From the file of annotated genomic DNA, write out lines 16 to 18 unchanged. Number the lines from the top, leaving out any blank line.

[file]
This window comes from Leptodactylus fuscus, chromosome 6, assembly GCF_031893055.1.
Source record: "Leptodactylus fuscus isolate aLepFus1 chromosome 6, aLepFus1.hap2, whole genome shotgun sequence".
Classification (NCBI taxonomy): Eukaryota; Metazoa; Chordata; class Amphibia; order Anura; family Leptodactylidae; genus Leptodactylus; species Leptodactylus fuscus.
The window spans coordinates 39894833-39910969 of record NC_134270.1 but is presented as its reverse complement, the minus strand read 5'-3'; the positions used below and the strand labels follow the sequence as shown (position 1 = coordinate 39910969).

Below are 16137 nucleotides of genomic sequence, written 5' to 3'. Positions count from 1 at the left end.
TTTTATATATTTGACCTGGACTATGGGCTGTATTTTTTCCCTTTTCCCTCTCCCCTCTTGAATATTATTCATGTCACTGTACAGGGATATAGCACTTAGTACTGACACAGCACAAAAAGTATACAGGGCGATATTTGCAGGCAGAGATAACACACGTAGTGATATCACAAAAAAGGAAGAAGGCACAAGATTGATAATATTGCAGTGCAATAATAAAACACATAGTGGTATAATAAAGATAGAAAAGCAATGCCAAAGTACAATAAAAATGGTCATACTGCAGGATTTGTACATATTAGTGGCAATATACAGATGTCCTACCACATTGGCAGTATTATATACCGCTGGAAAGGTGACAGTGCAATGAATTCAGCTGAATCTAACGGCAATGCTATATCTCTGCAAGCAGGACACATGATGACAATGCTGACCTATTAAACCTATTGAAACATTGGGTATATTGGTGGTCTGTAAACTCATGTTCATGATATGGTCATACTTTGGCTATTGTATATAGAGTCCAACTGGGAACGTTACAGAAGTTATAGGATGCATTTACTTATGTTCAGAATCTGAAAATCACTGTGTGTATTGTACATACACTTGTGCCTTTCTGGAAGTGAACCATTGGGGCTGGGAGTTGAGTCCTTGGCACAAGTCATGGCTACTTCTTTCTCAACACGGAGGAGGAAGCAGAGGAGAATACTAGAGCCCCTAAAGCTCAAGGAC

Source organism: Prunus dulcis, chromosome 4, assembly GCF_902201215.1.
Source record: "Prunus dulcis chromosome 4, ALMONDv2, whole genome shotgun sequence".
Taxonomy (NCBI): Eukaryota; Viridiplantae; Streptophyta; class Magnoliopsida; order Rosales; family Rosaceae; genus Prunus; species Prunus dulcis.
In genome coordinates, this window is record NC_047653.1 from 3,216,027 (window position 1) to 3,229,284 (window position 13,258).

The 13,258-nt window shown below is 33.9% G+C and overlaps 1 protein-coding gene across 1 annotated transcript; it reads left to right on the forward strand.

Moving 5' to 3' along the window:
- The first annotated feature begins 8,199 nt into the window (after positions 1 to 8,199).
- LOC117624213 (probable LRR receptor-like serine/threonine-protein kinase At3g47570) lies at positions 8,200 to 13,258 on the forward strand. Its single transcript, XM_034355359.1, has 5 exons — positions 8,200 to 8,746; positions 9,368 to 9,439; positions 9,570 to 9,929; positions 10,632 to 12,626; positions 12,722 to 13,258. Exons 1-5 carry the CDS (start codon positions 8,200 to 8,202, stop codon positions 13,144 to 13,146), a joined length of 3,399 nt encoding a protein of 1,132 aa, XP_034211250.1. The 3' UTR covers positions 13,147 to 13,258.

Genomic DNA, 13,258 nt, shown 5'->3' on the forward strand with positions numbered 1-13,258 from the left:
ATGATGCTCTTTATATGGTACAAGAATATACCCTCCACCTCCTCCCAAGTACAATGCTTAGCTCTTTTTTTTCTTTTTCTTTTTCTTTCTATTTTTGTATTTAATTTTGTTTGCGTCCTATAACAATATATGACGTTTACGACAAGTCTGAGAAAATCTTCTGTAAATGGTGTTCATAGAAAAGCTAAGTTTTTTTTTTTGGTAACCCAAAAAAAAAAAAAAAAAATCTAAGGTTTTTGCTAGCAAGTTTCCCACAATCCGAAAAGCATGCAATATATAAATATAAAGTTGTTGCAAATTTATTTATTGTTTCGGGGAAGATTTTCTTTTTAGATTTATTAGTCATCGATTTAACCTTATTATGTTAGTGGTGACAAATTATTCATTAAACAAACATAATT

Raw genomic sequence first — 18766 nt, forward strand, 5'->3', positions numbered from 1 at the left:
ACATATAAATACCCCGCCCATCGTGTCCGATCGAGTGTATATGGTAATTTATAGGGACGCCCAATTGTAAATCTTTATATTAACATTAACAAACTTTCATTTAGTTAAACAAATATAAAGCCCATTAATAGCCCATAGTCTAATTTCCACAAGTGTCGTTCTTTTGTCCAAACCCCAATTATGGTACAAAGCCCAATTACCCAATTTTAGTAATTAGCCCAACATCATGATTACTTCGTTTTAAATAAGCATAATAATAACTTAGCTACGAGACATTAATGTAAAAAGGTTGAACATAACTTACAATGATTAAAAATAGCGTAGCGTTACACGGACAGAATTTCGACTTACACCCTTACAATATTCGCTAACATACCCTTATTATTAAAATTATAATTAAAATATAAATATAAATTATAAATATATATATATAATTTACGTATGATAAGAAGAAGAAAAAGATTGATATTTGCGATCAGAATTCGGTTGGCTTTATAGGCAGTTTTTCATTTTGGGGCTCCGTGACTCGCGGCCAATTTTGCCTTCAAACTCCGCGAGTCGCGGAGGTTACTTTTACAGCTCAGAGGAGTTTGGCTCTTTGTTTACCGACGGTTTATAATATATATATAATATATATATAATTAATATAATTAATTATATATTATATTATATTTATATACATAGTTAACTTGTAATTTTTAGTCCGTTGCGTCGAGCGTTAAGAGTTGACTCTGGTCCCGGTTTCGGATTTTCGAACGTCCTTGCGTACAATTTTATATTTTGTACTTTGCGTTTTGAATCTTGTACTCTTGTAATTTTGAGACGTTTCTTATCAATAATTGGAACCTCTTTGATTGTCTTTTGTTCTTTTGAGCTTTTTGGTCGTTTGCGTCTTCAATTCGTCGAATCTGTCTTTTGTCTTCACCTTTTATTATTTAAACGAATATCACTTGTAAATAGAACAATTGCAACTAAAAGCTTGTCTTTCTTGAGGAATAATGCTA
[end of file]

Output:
ATGATGCTCTTTATATGGTACAAGAATATACCCTCCACCTCCTCCCAAGTACAATGCTTAGCTCTTTTTTTTCTTTTTCTTTTTCTTTCTATTTTTGTATTTAATTTTGTTTGCGTCCTATAACAATATATGACGTTTACGACAAGTCTGAGAAAATCTTCTGTAAATGGTGTTCATAGAAAAGCTAAGTTTTTTTTTTTGGTAACCCAAAAAAAAAAAAAAAAAATCTAAGGTTTTTGCTAGCAAGTTTCCCACAATCCGAAAAGCATGCAATATATAAATATAAAGTTGTTGCAAATTTATTTATTGTTTCGGGGAAGATTTTCTTTTTAGATTTATTAGTCATCGATTTAACCTTATTATGTTAGTGGTGACAAATTATTCATTAAACAAACATAATT

Raw genomic sequence first — 18766 nt, forward strand, 5'->3', positions numbered from 1 at the left:
ACATATAAATACCCCGCCCATCGTGTCCGATCGAGTGTATATGGTAATTTATAGGGACGCCCAATTGTAAATCTTTATATTAACATTAACAAACTTTCATTTAGTTAAACAAATATAAAGCCCATTAATAGCCCATAGTCTAATTTCCACAAGTGTCGTTCTTTTGTCCAAACCCCAATTATGGTACAAAGCCCAATTACCCAATTTTAGTAATTAGCCCAACATCATGATTACTTCGTTTTAAATAAGCATAATAATAACTTAGCTACGAGACATTAATGTAAAAAGGTTGAACATAACTTACAATGATTAAAAATAGCGTAGCGTTACACGGACAGAATTTCGACTTACACCCTTACAATATTCGCTAACATACCCTTATTATTAAAATTATAATTAAAATATAAATATAAATTATAAATATATATATATAATTTACGTATGATAAGAAGAAGAAAAAGATTGATATTTGCGATCAGAATTCGGTTGGCTTTATAGGCAGTTTTTCATTTTGGGGCTCCGTGACTCGCGGCCAATTTTGCCTTCAAACTCCGCGAGTCGCGGAGGTTACTTTTACAGCTCAGAGGAGTTTGGCTCTTTGTTTACCGACGGTTTATAATATATATATAATATATATATAATTAATATAATTAATTATATATTATATTATATTTATATACATAGTTAACTTGTAATTTTTAGTCCGTTGCGTCGAGCGTTAAGAGTTGACTCTGGTCCCGGTTTCGGATTTTCGAACGTCCTTGCGTACAATTTTATATTTTGTACTTTGCGTTTTGAATCTTGTACTCTTGTAATTTTGAGACGTTTCTTATCAATAATTGGAACCTCTTTGATTGTCTTTTGTTCTTTTGAGCTTTTTGGTCGTTTGCGTCTTCAATTCGTCGAATCTGTCTTTTGTCTTCACCTTTTATTATTTAAACGAATATCACTTGTAAATAGAACAATTGCAACTAAAAGCTTGTCTTTCTTGAGGAATAATGCTA